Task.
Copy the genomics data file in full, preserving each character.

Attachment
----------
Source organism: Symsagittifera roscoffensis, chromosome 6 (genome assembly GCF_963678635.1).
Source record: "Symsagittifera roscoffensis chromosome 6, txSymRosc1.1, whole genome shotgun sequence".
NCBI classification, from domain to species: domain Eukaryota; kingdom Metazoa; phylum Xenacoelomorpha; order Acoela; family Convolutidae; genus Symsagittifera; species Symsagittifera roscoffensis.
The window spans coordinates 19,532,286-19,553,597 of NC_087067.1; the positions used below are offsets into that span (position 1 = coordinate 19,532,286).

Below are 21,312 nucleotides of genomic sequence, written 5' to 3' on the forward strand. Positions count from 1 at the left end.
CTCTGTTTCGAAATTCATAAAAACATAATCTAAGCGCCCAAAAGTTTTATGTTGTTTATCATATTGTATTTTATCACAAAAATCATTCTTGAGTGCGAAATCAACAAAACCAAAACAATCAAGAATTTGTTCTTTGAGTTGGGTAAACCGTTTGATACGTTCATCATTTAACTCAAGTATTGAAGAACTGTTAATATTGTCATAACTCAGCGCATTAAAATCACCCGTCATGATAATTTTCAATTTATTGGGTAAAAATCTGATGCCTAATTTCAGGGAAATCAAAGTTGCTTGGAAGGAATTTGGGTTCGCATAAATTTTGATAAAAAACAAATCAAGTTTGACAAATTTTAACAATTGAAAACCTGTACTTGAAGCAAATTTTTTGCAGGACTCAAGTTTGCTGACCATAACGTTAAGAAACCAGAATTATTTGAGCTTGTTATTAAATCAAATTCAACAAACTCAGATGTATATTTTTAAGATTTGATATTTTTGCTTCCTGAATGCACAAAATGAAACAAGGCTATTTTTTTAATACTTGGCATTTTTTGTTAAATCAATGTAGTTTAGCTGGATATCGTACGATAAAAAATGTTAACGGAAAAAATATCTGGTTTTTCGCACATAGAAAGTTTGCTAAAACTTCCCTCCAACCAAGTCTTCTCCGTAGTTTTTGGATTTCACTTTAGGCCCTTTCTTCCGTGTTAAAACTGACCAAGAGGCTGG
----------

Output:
Source organism: Symsagittifera roscoffensis, chromosome 6 (genome assembly GCF_963678635.1).
Source record: "Symsagittifera roscoffensis chromosome 6, txSymRosc1.1, whole genome shotgun sequence".
NCBI classification, from domain to species: domain Eukaryota; kingdom Metazoa; phylum Xenacoelomorpha; order Acoela; family Convolutidae; genus Symsagittifera; species Symsagittifera roscoffensis.
The window spans coordinates 19,532,286-19,553,597 of NC_087067.1; the positions used below are offsets into that span (position 1 = coordinate 19,532,286).

Below are 21,312 nucleotides of genomic sequence, written 5' to 3' on the forward strand. Positions count from 1 at the left end.
CTCTGTTTCGAAATTCATAAAAACATAATCTAAGCGCCCAAAAGTTTTATGTTGTTTATCATATTGTATTTTATCACAAAAATCATTCTTGAGTGCGAAATCAACAAAACCAAAACAATCAAGAATTTGTTCTTTGAGTTGGGTAAACCGTTTGATACGTTCATCATTTAACTCAAGTATTGAAGAACTGTTAATATTGTCATAACTCAGCGCATTAAAATCACCCGTCATGATAATTTTCAATTTATTGGGTAAAAATCTGATGCCTAATTTCAGGGAAATCAAAGTTGCTTGGAAGGAATTTGGGTTCGCATAAATTTTGATAAAAAACAAATCAAGTTTGACAAATTTTAACAATTGAAAACCTGTACTTGAAGCAAATTTTTTGCAGGACTCAAGTTTGCTGACCATAACGTTAAGAAACCAGAATTATTTGAGCTTGTTATTAAATCAAATTCAACAAACTCAGATGTATATTTTTAAGATTTGATATTTTTGCTTCCTGAATGCACAAAATGAAACAAGGCTATTTTTTTAATACTTGGCATTTTTTGTTAAATCAATGTAGTTTAGCTGGATATCGTACGATAAAAAATGTTAACGGAAAAAATATCTGGTTTTTCGCACATAGAAAGTTTGCTAAAACTTCCCTCCAACCAAGTCTTCTCCGTAGTTTTTGGATTTCACTTTAGGCCCTTTCTTCCGTGTTAAAACTGACCAAGAGGCTGG